Risk factors for intracranial hemorrhage among full-term infants: A case-control study

Balraj S. Jhawar, Adrianna Ranger, David Steven, Rolando F. Del Maestro, Alan R. Cohen, J. Gordon McComb, Robin P. Humphreys, Alan Hill

Research output: Contribution to journalArticlepeer-review

50 Scopus citations


OBJECTIVE: To investigate the cause of intracranial hemorrhage among full-term infants. METHODS: A retrospective, hospital-based, matched case-control study was conducted at London Health Sciences Center, in southwestern Ontario, for the period from January 1, 1985, to December 31, 1996. Cases were diagnosed with magnetic resonance imaging, computed tomography, or ultrasonography within 7 days after birth. Control subjects were matched with respect to year of birth, sex, and, for nontransferred case patients only, obstetrician. RESULTS: Sixty-six full-term infants with intracranial hemorrhage were identified, and 104 control subjects were matched. Each factor was independently associated with increased risk of intracranial hemorrhage, as follows: forceps assistance (odds ratio [OR], 4.3; 95% confidence interval [CI], 1.2-15.1), compared with spontaneous vaginal delivery; 1-minute Apgar scores of 1 through 4 (OR, 110; 95% CI, 5.0-2400) and 5 through 8 (OR, 4.9; 95% CI, 1.3-18.3), compared with scores of 9 or 10 (corresponding 5-min Apgar scores were also statistically significant); and requirements for resuscitation (OR, 5.1; 95% CI, 1.8-14.1), compared with no resuscitation requirements. Of the 52 case patients for whom platelet counts were recorded within 48 hours after birth, 30.8% (95% CI, 18.3-43.3%) exhibited counts of less than 70 × 109/L. Platelet counts of less than 50 × 109/L were specifically associated with intraparenchymal hemorrhage and a more severe radiological grade. Forceps-associated hemorrhage was more frequently subarachnoid and subdural and less frequently intraparenchymal. Such hemorrhage also tended to be more caudal in location. CONCLUSION: Thrombocytopenia seems to be an important cause of intraparenchymal hemorrhage, and the use of forceps is more likely to be associated with subarachnoid and subdural hemorrhage.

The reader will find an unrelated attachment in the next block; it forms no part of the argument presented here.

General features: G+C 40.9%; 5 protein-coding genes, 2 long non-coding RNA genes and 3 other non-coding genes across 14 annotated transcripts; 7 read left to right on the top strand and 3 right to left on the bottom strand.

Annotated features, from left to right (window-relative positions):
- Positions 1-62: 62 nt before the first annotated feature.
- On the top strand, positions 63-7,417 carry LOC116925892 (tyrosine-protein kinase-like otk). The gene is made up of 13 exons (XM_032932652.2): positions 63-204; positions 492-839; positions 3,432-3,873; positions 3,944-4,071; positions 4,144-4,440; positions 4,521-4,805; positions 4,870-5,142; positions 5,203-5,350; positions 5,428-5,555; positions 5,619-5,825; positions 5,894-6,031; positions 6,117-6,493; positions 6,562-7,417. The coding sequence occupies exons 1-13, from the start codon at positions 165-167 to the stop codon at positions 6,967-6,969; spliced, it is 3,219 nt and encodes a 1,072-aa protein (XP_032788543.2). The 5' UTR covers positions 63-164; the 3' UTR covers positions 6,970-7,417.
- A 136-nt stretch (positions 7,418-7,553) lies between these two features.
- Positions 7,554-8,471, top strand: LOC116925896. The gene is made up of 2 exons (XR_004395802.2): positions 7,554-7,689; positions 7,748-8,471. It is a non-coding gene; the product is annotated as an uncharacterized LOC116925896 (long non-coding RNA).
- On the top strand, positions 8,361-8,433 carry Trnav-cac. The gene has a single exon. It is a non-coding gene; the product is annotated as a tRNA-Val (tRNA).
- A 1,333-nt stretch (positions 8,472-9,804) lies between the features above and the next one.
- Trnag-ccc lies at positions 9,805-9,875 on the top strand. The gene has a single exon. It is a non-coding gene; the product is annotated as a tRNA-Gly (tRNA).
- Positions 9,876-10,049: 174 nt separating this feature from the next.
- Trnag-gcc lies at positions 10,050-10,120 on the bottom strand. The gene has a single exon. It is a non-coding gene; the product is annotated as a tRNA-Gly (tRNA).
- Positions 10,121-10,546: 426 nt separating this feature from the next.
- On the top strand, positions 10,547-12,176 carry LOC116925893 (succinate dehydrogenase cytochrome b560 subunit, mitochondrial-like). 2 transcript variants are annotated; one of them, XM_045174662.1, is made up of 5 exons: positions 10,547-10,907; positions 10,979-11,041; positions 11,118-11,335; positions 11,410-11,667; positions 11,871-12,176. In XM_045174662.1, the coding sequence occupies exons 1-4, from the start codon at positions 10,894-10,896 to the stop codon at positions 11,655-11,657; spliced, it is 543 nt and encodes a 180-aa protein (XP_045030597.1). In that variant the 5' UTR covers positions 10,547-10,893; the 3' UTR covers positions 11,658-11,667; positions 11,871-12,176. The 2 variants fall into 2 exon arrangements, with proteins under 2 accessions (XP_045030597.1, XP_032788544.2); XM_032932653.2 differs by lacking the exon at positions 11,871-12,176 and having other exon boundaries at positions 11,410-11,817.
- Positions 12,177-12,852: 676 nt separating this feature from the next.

Original languageEnglish (US)
Pages (from-to)581-590
Number of pages10
Issue number3
StatePublished - Mar 1 2003
Externally publishedYes


  • Case-control study
  • Cesarean section
  • Coagulopathy
  • Forceps
  • Hypoxia
  • Intracranial hemorrhage
  • Thrombocytopenia

ASJC Scopus subject areas

  • Surgery
  • Clinical Neurology


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